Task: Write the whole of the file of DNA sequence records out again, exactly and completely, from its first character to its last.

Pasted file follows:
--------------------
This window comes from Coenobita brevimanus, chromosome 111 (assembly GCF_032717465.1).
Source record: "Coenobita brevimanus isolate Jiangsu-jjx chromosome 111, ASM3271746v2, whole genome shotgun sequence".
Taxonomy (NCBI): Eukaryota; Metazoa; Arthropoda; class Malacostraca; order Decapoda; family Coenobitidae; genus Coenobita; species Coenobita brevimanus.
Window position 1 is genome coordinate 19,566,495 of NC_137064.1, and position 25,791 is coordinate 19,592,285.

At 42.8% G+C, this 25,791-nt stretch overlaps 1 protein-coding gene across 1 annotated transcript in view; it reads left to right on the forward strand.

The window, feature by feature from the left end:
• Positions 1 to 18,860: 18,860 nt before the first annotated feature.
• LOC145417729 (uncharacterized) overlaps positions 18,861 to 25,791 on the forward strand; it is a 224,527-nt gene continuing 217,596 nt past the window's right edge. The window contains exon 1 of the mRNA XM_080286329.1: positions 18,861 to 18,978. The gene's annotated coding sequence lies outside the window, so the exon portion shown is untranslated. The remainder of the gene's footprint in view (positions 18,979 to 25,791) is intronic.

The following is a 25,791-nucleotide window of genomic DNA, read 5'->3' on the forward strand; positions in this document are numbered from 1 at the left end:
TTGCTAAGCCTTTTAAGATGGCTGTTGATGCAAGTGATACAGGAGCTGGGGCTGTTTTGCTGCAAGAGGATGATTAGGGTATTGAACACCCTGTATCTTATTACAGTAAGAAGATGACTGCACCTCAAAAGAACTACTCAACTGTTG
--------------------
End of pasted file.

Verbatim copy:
This window comes from Coenobita brevimanus, chromosome 111 (assembly GCF_032717465.1).
Source record: "Coenobita brevimanus isolate Jiangsu-jjx chromosome 111, ASM3271746v2, whole genome shotgun sequence".
Taxonomy (NCBI): Eukaryota; Metazoa; Arthropoda; class Malacostraca; order Decapoda; family Coenobitidae; genus Coenobita; species Coenobita brevimanus.
Window position 1 is genome coordinate 19,566,495 of NC_137064.1, and position 25,791 is coordinate 19,592,285.

At 42.8% G+C, this 25,791-nt stretch overlaps 1 protein-coding gene across 1 annotated transcript in view; it reads left to right on the forward strand.

The window, feature by feature from the left end:
• Positions 1 to 18,860: 18,860 nt before the first annotated feature.
• LOC145417729 (uncharacterized) overlaps positions 18,861 to 25,791 on the forward strand; it is a 224,527-nt gene continuing 217,596 nt past the window's right edge. The window contains exon 1 of the mRNA XM_080286329.1: positions 18,861 to 18,978. The gene's annotated coding sequence lies outside the window, so the exon portion shown is untranslated. The remainder of the gene's footprint in view (positions 18,979 to 25,791) is intronic.

The following is a 25,791-nucleotide window of genomic DNA, read 5'->3' on the forward strand; positions in this document are numbered from 1 at the left end:
TTGCTAAGCCTTTTAAGATGGCTGTTGATGCAAGTGATACAGGAGCTGGGGCTGTTTTGCTGCAAGAGGATGATTAGGGTATTGAACACCCTGTATCTTATTACAGTAAGAAGATGACTGCACCTCAAAAGAACTACTCAACTGTTG